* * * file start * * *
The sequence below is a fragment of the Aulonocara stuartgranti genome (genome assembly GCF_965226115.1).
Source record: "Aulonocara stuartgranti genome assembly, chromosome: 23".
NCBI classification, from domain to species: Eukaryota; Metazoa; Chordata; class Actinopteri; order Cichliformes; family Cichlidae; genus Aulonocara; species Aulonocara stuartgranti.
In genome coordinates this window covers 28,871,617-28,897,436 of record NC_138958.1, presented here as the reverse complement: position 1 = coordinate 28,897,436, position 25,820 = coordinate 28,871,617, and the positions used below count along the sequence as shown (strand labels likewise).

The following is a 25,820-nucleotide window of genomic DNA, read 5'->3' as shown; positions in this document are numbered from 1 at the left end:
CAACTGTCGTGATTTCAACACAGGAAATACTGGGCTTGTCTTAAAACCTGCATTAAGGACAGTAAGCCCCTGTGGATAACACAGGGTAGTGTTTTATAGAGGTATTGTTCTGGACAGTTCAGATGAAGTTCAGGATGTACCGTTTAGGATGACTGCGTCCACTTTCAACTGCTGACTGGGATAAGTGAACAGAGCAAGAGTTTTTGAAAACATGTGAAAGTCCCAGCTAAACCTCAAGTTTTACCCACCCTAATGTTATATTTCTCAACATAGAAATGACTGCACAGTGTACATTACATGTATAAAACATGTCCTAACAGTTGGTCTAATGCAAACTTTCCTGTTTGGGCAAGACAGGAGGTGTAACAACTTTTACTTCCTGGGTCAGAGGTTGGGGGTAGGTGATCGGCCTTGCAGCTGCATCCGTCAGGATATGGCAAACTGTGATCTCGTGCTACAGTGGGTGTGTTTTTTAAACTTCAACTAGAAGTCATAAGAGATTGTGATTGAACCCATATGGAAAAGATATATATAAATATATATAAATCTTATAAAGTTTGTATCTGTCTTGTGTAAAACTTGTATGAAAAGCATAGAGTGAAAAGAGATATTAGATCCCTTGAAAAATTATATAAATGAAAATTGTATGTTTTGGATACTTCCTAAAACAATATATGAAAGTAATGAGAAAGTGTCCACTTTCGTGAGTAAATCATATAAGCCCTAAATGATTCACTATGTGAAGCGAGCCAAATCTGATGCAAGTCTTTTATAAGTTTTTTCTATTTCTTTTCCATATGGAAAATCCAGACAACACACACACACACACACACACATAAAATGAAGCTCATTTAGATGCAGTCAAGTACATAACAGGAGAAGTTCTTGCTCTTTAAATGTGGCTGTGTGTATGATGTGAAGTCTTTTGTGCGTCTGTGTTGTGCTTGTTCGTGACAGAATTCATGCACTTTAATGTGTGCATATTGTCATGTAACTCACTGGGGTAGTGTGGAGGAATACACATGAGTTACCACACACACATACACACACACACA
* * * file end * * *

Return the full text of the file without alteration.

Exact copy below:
The sequence below is a fragment of the Aulonocara stuartgranti genome (genome assembly GCF_965226115.1).
Source record: "Aulonocara stuartgranti genome assembly, chromosome: 23".
NCBI classification, from domain to species: Eukaryota; Metazoa; Chordata; class Actinopteri; order Cichliformes; family Cichlidae; genus Aulonocara; species Aulonocara stuartgranti.
In genome coordinates this window covers 28,871,617-28,897,436 of record NC_138958.1, presented here as the reverse complement: position 1 = coordinate 28,897,436, position 25,820 = coordinate 28,871,617, and the positions used below count along the sequence as shown (strand labels likewise).

The following is a 25,820-nucleotide window of genomic DNA, read 5'->3' as shown; positions in this document are numbered from 1 at the left end:
CAACTGTCGTGATTTCAACACAGGAAATACTGGGCTTGTCTTAAAACCTGCATTAAGGACAGTAAGCCCCTGTGGATAACACAGGGTAGTGTTTTATAGAGGTATTGTTCTGGACAGTTCAGATGAAGTTCAGGATGTACCGTTTAGGATGACTGCGTCCACTTTCAACTGCTGACTGGGATAAGTGAACAGAGCAAGAGTTTTTGAAAACATGTGAAAGTCCCAGCTAAACCTCAAGTTTTACCCACCCTAATGTTATATTTCTCAACATAGAAATGACTGCACAGTGTACATTACATGTATAAAACATGTCCTAACAGTTGGTCTAATGCAAACTTTCCTGTTTGGGCAAGACAGGAGGTGTAACAACTTTTACTTCCTGGGTCAGAGGTTGGGGGTAGGTGATCGGCCTTGCAGCTGCATCCGTCAGGATATGGCAAACTGTGATCTCGTGCTACAGTGGGTGTGTTTTTTAAACTTCAACTAGAAGTCATAAGAGATTGTGATTGAACCCATATGGAAAAGATATATATAAATATATATAAATCTTATAAAGTTTGTATCTGTCTTGTGTAAAACTTGTATGAAAAGCATAGAGTGAAAAGAGATATTAGATCCCTTGAAAAATTATATAAATGAAAATTGTATGTTTTGGATACTTCCTAAAACAATATATGAAAGTAATGAGAAAGTGTCCACTTTCGTGAGTAAATCATATAAGCCCTAAATGATTCACTATGTGAAGCGAGCCAAATCTGATGCAAGTCTTTTATAAGTTTTTTCTATTTCTTTTCCATATGGAAAATCCAGACAACACACACACACACACACACACATAAAATGAAGCTCATTTAGATGCAGTCAAGTACATAACAGGAGAAGTTCTTGCTCTTTAAATGTGGCTGTGTGTATGATGTGAAGTCTTTTGTGCGTCTGTGTTGTGCTTGTTCGTGACAGAATTCATGCACTTTAATGTGTGCATATTGTCATGTAACTCACTGGGGTAGTGTGGAGGAATACACATGAGTTACCACACACACATACACACACACACA